IE 11 is not supported. For an optimal experience visit our site on another browser.

Put an end to procrastination

“Today” contributor Dr. Gail Saltz offers tips to help you learn how to use time wisely.
/ Source: TODAY

When it comes to making New Year's resolutions, 20 percent of Americans will put "stop procrastinating" at the top of their list, yet most resolutions are abandoned within a few weeks. If you're guilty of putting things off, “Today” contributor Dr. Gail Saltz, a psychiatrist at New York Presbyterian Hospital, has tips for overcoming that nasty habit called procrastination.

Procrastination is defined as putting off doing something, especially out of habitual carelessness or laziness: to postpone or delay needlessly. And it's something many people think about and struggle with at this time of year.

There are two fundamental types of procrastinators:

1. The sometimes-procrastinator: Research shows that 20 percent of us think of ourselves as a procrastinator from time to time. There may be a particular chore that induces procrastination.

2. The chronic procrastinator: The individual that procrastinates in all areas of his life. Procrastination is a lifestyle and cuts across all domains of that person's life. For example, it can go from not paying bills on time to shopping for Christmas gifts on December 24, to putting off work projects or school work.

Most people fit into one of these categories and it is important to be honest with oneself. Ask yourself, is this a recurring problem? Does your spouse nag all the time about getting things done? Are you continuously leaving things to the last minute? How many of these questions do you answer "yes" to?

The first step is to understand why you procrastinate. Remember the answers are often complex and if it were an easy thing to change, we'd all do it.

Why do people procrastinate?

Fear of failure: Having the attitude that they won't be able to accomplish this task at all. A fear of letting another individual down, as well as letting themselves down. Both cases suggest a concern about what others think of them.

Perfectionism: Having the attitude that if they can't do it perfectly they won't do it at all. Also, having such high expectations that no amount of work towards the finished product is good enough.

Indecisiveness: Lacking the confidence to make a decision. Some people have to weigh the decision to the point of being unable to move forward. This is lack of self-confidence and often is a result of over critical parents or parents who made all the decisions for their children.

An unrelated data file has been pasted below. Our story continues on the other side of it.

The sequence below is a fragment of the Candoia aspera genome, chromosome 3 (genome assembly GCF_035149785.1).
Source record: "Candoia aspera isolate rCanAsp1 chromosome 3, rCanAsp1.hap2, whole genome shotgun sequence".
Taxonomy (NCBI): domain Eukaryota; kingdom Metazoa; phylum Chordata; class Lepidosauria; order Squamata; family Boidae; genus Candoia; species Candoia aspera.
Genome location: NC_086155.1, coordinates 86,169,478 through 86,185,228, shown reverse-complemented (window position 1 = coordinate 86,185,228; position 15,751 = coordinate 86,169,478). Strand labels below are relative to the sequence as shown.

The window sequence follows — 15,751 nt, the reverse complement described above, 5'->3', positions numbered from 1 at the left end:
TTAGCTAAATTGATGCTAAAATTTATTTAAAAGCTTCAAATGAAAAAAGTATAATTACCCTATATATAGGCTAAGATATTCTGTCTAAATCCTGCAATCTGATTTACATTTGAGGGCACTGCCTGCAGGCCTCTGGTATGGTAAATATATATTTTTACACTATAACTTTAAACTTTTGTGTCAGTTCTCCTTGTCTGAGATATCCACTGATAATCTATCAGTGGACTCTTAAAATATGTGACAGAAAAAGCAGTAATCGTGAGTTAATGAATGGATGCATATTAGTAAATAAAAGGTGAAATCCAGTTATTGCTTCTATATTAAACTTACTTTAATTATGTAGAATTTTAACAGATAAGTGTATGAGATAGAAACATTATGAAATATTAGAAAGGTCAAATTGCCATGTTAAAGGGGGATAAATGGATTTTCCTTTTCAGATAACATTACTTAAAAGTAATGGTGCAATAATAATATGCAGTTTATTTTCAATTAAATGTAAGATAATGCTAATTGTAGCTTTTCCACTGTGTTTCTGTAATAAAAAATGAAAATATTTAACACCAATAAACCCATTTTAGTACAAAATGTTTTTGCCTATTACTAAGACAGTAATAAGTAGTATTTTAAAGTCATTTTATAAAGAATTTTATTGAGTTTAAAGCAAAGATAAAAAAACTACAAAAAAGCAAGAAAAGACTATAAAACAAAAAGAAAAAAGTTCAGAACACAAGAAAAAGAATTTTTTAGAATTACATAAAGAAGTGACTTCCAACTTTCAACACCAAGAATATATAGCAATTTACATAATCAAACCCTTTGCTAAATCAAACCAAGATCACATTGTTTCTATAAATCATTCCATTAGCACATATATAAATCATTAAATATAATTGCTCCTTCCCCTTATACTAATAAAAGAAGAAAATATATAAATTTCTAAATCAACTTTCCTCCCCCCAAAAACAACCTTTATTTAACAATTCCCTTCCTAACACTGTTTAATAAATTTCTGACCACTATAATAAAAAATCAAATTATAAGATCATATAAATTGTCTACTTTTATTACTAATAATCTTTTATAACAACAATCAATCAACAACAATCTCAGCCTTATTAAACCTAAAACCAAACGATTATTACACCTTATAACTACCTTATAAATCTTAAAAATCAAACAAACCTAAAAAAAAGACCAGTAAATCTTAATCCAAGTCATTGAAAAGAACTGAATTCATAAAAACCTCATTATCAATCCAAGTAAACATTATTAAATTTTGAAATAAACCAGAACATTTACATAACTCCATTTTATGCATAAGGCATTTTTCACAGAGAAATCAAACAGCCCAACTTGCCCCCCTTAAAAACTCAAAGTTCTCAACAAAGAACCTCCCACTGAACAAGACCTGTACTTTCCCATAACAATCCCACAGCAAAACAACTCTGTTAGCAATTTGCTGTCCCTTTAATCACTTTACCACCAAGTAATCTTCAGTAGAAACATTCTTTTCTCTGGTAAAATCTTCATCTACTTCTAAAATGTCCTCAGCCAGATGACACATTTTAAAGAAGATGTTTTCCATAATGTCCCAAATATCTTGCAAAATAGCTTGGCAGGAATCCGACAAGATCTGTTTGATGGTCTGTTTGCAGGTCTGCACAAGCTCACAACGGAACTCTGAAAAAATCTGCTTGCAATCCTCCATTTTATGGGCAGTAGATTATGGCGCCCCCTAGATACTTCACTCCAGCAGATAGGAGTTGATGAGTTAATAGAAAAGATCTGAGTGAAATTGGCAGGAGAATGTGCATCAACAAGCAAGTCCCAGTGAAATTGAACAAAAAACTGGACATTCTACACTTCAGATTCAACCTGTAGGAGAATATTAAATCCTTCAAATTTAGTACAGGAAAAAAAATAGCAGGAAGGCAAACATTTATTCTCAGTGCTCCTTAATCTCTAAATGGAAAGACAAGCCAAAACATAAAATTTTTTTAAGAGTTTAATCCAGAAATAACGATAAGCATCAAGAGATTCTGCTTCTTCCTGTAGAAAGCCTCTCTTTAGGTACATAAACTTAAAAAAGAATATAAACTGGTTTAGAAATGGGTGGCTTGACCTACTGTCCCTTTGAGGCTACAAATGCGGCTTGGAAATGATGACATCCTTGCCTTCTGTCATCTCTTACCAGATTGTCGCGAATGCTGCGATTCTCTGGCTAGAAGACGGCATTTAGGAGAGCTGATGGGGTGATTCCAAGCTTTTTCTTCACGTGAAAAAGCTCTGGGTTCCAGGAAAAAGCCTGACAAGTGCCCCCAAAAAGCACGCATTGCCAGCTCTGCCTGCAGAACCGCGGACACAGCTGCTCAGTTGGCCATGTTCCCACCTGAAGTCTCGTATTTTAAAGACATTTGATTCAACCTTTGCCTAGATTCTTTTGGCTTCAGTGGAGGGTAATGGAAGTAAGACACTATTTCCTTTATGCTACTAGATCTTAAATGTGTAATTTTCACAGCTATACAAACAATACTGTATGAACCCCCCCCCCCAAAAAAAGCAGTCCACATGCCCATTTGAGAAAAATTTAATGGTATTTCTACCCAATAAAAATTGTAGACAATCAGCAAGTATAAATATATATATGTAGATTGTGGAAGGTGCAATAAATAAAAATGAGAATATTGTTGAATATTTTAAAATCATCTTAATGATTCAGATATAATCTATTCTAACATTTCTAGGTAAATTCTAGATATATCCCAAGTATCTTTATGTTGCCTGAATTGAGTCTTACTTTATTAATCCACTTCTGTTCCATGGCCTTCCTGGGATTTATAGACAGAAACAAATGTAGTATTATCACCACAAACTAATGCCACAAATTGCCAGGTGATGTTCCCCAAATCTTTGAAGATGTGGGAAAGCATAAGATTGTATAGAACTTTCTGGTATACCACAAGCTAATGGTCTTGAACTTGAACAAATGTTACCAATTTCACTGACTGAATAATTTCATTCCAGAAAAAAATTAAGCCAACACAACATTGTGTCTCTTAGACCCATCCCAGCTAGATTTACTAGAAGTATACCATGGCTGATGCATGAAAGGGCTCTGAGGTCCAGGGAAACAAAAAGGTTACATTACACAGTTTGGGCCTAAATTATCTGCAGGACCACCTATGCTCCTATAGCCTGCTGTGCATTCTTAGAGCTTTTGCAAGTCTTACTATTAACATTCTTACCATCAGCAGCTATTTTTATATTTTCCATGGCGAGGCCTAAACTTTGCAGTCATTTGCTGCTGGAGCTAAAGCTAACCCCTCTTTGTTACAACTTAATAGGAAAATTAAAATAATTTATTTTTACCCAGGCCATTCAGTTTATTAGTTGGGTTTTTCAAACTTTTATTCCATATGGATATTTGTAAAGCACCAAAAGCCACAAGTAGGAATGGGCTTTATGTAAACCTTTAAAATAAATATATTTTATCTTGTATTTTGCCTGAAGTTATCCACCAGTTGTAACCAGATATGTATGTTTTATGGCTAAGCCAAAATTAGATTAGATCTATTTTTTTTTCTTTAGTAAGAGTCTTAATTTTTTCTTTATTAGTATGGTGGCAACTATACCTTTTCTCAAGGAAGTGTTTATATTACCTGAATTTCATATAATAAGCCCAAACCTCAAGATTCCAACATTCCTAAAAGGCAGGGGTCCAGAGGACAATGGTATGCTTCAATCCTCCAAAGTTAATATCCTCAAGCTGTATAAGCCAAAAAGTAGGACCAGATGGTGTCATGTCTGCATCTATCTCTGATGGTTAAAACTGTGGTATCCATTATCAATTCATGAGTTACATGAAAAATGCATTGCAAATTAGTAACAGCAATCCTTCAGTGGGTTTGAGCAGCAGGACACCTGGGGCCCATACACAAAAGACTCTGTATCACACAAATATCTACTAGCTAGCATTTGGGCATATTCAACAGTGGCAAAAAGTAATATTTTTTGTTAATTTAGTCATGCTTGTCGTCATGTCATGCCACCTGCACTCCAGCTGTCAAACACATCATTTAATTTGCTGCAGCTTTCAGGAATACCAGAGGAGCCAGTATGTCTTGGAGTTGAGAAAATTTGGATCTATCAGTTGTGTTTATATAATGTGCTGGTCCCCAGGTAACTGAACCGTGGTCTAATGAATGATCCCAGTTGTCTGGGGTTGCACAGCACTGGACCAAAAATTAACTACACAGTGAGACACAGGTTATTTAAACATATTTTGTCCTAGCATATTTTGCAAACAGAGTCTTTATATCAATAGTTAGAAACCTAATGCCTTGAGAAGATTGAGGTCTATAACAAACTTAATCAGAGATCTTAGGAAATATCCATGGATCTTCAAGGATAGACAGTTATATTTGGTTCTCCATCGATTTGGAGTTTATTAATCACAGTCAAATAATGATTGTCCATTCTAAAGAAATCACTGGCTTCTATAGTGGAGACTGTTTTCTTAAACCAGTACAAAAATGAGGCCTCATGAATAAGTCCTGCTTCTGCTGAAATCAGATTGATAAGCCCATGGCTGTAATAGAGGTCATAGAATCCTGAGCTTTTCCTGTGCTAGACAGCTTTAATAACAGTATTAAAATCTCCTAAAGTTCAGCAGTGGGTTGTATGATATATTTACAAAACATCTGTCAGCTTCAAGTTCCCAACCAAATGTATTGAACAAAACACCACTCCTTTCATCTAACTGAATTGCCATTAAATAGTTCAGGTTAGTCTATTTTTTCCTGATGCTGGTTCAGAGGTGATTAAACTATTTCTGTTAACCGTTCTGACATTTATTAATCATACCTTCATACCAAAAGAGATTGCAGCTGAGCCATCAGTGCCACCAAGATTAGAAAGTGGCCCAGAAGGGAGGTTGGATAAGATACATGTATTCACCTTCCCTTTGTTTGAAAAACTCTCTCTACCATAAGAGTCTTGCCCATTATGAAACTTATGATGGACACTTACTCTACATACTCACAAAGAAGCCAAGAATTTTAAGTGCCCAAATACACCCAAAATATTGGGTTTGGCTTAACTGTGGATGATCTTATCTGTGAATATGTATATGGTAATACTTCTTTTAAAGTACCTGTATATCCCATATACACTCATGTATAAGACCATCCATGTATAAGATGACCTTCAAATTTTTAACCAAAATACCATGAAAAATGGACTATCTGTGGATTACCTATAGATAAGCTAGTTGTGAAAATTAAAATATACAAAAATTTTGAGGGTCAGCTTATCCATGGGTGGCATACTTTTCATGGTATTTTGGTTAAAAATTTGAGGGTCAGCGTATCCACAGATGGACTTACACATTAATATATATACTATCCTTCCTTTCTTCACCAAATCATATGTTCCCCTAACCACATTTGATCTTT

Last-minute syndrome: Subscribing to the myth that time pressure makes them more productive. Thrill-seekers think this is the best way to be creative. Unfortunately, they do not turn out to be more creative; they only feel that way. They squander their emotions on avoiding.

There are health costs to procrastination too. Procrastination leads to stress and stress leads to health problems such as insomnia, colds, stomach aches. Procrastinators tend to drink and smoke more when very stressed.

Not only do adults procrastinate, but so do kids. Students are notorious for procrastination. Students often have trouble managing time wisely. It is difficult for them to set priorities. As a result, social activities get priority status over academic projects. Students may also be overwhelmed with the task, and thus have difficulty concentrating or actually doing the work. This feeling often promotes delay and frustration. A fear of getting a bad grade can also lead to spending time worrying about the exam rather than completing them. The same characteristics listed above apply to student behavior.

How to overcome procrastination:

Set priorities: Discipline yourself to use time wisely and try to make a list that is realistic. Do the most important tasks first. Look at each task, not the whole list. This will help you avoid feeling overwhelmed.

Recognize self-defeating motives: Recognize the qualities about your self that are causing procrastination, such as fear of failure, indecisiveness, and poor time management.

Modify goal of perfection: Try to get the task done without being perfect. See if that works for you. The goal is to do the best job possible in the time permitted.

Discipline yourself: Use your time wisely and don't set unrealistic goals. If you set out to do a chore for five minutes, do not allow any distractions to get in your way. The same thing applies to students.

Be a positive role model: Remember to let your children make decisions. Allow them to fail without being overly critical. Let them know you support their decisions. Keep in mind, children will follow your lead.

Change old habits step by step: It is possible to change, but old habits die hard. Take it one step at a time so you can begin to create healthy habits.

Dr. Gail Saltz is a psychiatrist with New York Presbyterian Hospital and a regular contributor to “Today.”